At the turn of the century, Etheldreda Laing used her seasoned artistic eye and emerging technology to create timeless scenes of innocence and grace.
At the turn of the 20th century, photography was on the cusp of major transformation. The French Lumière brothers introduced the Autochrome process in 1907, and as the below images show, Etheldreda Laing was one of its early masters.
Laing had a strong attraction to photography, and having been enthralled by the hobby since the late 1890s. When Laing and her husband Major Charles Miskin Laing moved to Bury Knowle House in the Oxford district of Headington in 1899, she had a darkroom added to the property so she could develop her own images.
Upon the Lumières’ introduction of the Autochrome color process in 1907, Laing showed an immediate and avid interest. Beginning in 1908 and nearing her 40s, Laing took scores of pictures of her daughters Janet and Iris–primarily in the lush and colorful gardens of their Oxford home. The images may have been taken just after the Victorian age ended, but they elicit all the delicate grace of the era.
Laing studied drawing at Cambridge, which helps explain her quickly-acquired facility in composing the perfect photograph. While Laing was gifted in numerous artistic mediums, she became best known for her work with Autochrome as well as the special attention she paid to subject poses. Many speculate that she took most photos of Janet and Iris in the garden not only due to the beautiful surroundings, but also because of the exceptional lighting.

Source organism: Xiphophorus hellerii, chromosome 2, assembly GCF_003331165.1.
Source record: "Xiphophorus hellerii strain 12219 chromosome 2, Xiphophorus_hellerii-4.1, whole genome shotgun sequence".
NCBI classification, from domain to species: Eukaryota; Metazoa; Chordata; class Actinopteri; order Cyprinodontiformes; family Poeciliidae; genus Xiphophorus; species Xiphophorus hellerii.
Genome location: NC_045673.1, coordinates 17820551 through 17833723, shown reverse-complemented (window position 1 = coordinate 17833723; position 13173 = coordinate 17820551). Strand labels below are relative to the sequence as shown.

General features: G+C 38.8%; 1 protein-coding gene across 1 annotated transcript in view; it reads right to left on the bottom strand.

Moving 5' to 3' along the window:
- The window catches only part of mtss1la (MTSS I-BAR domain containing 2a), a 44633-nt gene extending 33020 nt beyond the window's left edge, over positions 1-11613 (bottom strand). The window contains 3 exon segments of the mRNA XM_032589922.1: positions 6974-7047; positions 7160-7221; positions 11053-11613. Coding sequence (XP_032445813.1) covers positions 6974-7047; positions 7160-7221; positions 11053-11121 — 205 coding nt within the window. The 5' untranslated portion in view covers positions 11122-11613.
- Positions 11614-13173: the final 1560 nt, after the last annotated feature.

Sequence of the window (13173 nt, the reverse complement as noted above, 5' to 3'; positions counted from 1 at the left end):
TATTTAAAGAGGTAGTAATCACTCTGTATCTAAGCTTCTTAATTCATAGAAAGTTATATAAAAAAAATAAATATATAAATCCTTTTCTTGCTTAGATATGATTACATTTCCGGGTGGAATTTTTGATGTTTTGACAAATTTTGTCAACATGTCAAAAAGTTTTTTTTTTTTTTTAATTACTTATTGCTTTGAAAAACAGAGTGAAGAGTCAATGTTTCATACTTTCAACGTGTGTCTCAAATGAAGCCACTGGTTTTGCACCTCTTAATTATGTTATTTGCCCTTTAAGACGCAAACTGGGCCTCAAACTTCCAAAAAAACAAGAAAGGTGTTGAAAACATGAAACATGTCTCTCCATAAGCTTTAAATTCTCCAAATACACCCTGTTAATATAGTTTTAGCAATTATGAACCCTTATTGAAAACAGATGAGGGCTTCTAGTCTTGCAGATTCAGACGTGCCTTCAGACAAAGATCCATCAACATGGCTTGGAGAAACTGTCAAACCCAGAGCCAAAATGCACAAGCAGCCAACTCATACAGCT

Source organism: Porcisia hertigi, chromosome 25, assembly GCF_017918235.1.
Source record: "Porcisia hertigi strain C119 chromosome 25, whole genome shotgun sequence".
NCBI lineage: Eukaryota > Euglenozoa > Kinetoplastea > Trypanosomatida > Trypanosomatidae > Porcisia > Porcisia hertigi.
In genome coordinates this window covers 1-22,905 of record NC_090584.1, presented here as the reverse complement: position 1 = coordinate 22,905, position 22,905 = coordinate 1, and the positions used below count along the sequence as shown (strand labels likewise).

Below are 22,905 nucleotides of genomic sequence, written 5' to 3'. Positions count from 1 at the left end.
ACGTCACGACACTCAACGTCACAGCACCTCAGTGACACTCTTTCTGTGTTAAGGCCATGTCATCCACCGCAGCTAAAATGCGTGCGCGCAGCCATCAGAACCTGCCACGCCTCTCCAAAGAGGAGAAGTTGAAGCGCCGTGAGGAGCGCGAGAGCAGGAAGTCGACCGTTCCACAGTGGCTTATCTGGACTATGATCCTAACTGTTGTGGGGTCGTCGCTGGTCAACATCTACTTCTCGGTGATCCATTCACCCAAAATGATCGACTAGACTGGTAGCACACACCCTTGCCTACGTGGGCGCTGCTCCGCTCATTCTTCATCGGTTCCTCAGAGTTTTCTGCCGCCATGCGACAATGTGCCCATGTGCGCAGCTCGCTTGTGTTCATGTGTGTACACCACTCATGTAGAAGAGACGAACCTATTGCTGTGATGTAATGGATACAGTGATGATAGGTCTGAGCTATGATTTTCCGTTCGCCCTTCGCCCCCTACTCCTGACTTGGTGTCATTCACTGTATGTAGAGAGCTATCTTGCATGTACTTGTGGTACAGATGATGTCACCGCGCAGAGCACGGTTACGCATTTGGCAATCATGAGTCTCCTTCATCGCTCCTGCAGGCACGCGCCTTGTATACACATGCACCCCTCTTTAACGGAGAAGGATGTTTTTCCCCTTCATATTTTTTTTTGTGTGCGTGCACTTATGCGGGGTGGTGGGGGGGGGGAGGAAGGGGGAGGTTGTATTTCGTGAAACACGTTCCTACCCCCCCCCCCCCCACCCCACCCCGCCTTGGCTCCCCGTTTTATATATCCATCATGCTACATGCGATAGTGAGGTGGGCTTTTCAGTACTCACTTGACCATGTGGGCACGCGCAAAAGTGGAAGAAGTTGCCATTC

The pictures that Laing would take indoors (like those of the girls adorned in Japanese kimonos) were more difficult, as they required an exposure time of up to a full minute. For any of these portraits to be usable, Laing’s daughters would have to remain perfectly still for up to 60 seconds–which explains the tendency for subjects of the time to look rather stern in photographs.
The photos below transport us back to the days before filters and instant, digital photography, when the medium required true artistry (and patience) to take the perfect photo:
Want more fantastic historical photographs? Check out our series on 1960s Afghanistan, Imperial Russia in color, and painted photos of Native Americans.